The Minister's answer is quite vague in respect of many of these issues. Some of the aspects that concern many farmers are that the conditions that will be set out in these proposals will be ones they would normally have seen coming through the environmental programme such as GLAS, REPS or other schemes in the past. If they are to be taken up in Pillar 1, farmers are concerned about what will be in Pillar 2, which may be more extreme or onerous on them than what they have had until now.

I would like more information on the protection of wetlands, peatlands and so on. That would have a major impact, particularly on farmers with poorer quality, marginal and mountain-type land where they find it very difficult to make a living. If more hardships are to be placed on them in terms of those kinds of environmental protections, they need to see that they will get an adequate return for that, in other words, that they are paid for the public good they provide by the way they already farm. That is not too much to ask. If this is something that will be just a condition of Pillar 1, those conditions will be for everybody. Extra emphasis will be put on those farmers, and that needs to be paid for in terms of the public good they provide. They need to see that there is a clear avenue for that to happen.

Our objective is to make the new Common Agricultural Policy as user-friendly as possible but within the context of the clear direction of travel, which is to have a Common Agricultural Policy that is far greener in its hue and assists us in meeting many of the challenging obligations we face, especially in the area of climate change. It is true that much of the landscape management in which farmers are involved, particularly in the more marginal lands to which the Deputy referred, should be recognised for what it is. It is not intensive agricultural activity. The requirement for things like nutrient management plans is not as obvious as it is in areas of intensive agriculture.

Being able to devise a structure, an ultimate policy, across Pillars 1 and 2 that will recognise the public goods that are delivered by certain sections of the farming community which are not involved in intensive agriculture and that are delivering huge gains in terms of biodiversity, water quality, climate change and so on, is an objective we share. We are acutely conscious of the CAP context.

Being conscious of it is different from making sure there will be money to back it up, which is what we want. That is the clear ambition of farmers and what they deserve to have. The fear among them, particularly those working on more marginal land and land that is difficult to farm, is that all of these environmental measures will be left to them and that in other parts of the country where there is what we would call more productive land the tasks to deal with the environmental impact of climate change will be less onerous. We need balance. In much of the north west where we see a huge amount of forestry and a strong emphasis on biodiversity, greening and so on, farmers consider they are doing this to make up for what is happening in other areas where there is intensive farming. While that is not to say there is anything wrong with intensive farming, there is a need for a sense of balance. Farmers need to be provided with an assurance that they will be remunerated for the work they do in that type of farming.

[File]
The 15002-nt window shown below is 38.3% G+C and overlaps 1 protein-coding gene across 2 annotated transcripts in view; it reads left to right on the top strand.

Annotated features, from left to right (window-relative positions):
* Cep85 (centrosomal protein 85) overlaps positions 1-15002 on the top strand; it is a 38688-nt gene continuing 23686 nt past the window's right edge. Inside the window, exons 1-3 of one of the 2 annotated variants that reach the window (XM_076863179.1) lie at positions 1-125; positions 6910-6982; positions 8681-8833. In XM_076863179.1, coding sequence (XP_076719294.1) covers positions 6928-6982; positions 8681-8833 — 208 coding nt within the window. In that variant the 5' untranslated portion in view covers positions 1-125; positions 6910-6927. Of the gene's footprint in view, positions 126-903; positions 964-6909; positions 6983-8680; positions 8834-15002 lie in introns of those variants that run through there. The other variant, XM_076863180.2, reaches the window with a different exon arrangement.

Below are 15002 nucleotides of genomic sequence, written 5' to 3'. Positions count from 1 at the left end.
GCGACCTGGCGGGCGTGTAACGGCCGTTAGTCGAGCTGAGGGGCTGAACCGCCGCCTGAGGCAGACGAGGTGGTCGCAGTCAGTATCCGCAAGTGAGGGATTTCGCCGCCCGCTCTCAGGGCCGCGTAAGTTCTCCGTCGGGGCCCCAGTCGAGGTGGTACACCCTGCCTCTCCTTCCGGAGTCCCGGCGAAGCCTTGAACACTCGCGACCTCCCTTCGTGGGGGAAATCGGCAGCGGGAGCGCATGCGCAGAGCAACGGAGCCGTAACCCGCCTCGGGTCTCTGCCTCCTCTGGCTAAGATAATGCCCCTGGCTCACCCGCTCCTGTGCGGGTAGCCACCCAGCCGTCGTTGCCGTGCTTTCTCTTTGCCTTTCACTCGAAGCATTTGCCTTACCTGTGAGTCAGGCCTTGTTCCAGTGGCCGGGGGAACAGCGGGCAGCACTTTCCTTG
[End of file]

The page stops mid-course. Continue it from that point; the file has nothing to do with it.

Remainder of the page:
I would like to be able to reassure the Deputy that the final outcome will meet the objectives to which he aspires. The onus and obligation will be greatest on those involved in intensive agricultural activity, where the challenge to the landscape, the emissions profile and so on is far greater than for those involved in a less intensive agricultural activity. That is logical. It is right and proper that the greater focus, in the context of sustainability and the CAP, be on those engaged in more intensive agricultural activity. The big challenge is the budget, as the Deputy noted, and it will not be resolved easily. As the Deputy is aware, the current proposals envisage a substantial reduction across Pillars 1 and 2 in the order of €45 million for each of them each year. That is something on which we are also focused.